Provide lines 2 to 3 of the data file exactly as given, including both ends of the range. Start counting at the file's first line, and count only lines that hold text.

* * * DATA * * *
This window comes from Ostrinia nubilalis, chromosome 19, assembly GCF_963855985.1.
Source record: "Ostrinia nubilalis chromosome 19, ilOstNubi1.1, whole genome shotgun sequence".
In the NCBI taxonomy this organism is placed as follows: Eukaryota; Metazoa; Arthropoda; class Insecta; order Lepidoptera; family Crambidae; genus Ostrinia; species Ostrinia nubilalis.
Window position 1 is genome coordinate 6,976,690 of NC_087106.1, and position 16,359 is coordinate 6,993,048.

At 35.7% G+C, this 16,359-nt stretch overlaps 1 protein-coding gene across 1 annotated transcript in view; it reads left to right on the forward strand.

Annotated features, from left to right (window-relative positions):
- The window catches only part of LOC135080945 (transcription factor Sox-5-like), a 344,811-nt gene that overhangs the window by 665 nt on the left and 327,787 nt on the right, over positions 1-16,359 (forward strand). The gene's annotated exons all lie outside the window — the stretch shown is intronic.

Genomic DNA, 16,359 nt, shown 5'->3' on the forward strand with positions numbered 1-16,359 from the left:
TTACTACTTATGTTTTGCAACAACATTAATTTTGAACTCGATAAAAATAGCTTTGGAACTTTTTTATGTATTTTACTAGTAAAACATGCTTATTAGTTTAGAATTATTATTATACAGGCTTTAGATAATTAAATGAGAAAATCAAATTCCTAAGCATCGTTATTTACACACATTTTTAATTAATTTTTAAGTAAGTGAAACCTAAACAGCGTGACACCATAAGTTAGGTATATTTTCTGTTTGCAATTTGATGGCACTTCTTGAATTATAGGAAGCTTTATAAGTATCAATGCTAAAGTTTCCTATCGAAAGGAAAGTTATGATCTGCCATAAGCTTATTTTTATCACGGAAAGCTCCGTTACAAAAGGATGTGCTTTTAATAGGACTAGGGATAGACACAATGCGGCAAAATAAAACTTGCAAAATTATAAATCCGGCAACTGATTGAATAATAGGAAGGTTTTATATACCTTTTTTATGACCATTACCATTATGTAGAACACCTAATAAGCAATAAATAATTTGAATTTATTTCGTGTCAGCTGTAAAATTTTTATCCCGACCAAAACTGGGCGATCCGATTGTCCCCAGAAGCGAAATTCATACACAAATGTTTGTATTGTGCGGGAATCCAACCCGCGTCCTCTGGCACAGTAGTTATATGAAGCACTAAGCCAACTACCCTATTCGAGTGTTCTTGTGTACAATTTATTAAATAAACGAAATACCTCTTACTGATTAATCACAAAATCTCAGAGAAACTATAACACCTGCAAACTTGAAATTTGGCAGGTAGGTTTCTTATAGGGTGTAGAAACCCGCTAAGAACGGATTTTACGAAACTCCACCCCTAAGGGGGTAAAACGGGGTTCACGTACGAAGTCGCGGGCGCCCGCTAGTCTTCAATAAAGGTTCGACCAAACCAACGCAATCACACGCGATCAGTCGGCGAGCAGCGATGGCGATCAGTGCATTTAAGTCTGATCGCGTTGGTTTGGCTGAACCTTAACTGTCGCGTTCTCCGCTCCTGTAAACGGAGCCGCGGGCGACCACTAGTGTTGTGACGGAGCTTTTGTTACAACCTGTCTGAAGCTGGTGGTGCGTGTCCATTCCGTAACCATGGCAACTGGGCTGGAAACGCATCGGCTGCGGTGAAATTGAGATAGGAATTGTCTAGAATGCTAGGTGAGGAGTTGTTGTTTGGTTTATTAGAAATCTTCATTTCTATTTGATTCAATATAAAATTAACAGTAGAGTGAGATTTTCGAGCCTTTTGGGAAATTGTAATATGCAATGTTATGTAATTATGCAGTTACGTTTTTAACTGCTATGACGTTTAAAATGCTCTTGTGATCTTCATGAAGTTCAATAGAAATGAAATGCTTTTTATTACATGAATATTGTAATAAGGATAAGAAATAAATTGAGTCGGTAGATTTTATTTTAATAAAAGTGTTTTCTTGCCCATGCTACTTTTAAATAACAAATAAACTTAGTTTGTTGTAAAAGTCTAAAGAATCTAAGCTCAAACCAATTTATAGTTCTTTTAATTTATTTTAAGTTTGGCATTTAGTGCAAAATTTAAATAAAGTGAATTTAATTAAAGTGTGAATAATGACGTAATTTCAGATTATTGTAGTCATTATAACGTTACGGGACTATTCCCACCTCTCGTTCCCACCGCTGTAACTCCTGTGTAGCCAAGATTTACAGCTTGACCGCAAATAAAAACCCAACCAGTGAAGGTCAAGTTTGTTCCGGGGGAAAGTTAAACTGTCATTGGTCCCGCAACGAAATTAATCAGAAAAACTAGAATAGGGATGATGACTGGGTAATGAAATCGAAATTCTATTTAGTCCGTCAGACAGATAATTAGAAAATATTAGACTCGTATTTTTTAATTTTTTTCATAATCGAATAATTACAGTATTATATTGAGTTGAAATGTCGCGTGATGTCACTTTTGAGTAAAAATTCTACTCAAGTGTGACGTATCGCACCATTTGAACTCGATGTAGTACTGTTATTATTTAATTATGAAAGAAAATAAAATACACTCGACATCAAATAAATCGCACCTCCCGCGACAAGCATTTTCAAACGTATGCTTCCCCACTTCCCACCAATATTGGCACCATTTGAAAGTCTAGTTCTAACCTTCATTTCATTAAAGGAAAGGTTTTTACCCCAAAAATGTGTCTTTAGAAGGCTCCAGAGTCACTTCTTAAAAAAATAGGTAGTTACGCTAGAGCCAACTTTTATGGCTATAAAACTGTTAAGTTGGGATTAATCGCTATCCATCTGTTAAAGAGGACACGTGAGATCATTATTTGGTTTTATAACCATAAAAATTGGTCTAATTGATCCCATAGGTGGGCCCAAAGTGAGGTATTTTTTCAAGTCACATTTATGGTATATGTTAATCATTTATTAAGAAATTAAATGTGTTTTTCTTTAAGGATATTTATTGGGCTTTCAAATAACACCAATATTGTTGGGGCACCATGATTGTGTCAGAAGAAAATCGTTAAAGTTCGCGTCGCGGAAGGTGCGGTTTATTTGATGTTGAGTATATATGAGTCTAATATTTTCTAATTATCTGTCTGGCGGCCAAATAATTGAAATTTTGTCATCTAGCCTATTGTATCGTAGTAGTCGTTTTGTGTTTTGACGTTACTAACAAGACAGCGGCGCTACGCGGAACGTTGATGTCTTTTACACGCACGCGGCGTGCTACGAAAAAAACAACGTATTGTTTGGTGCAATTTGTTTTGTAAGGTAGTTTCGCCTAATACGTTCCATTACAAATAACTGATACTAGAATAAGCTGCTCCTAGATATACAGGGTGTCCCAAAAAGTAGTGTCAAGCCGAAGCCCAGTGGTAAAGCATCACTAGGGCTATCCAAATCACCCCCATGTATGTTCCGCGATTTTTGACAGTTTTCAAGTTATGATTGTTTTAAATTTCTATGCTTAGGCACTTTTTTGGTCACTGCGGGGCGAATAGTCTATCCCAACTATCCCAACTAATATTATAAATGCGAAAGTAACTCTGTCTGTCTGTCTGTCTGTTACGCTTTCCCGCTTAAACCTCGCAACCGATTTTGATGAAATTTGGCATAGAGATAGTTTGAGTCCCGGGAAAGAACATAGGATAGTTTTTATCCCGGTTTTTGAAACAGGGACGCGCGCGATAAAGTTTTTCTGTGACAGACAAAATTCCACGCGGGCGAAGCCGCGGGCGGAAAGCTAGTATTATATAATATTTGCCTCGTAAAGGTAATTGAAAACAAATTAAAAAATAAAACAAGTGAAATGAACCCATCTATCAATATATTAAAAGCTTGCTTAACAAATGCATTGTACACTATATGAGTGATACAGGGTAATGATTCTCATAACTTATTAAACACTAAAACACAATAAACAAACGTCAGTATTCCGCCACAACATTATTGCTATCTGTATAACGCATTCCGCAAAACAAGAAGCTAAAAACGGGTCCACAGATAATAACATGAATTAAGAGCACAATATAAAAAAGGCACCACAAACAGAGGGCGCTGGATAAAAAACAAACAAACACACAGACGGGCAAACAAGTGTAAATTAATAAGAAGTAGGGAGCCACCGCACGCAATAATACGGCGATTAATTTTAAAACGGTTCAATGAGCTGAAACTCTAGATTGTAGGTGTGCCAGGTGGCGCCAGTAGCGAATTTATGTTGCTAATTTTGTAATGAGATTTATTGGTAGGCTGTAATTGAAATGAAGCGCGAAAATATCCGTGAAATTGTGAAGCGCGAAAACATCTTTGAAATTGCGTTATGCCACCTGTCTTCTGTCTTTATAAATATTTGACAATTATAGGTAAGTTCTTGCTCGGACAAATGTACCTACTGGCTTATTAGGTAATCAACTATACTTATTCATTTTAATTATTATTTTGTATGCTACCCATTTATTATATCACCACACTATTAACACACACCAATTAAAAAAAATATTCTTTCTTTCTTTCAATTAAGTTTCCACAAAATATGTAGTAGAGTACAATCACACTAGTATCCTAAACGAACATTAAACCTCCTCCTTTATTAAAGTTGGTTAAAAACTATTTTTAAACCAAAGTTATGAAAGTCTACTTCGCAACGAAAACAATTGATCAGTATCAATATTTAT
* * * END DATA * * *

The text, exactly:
Source record: "Ostrinia nubilalis chromosome 19, ilOstNubi1.1, whole genome shotgun sequence".
In the NCBI taxonomy this organism is placed as follows: Eukaryota; Metazoa; Arthropoda; class Insecta; order Lepidoptera; family Crambidae; genus Ostrinia; species Ostrinia nubilalis.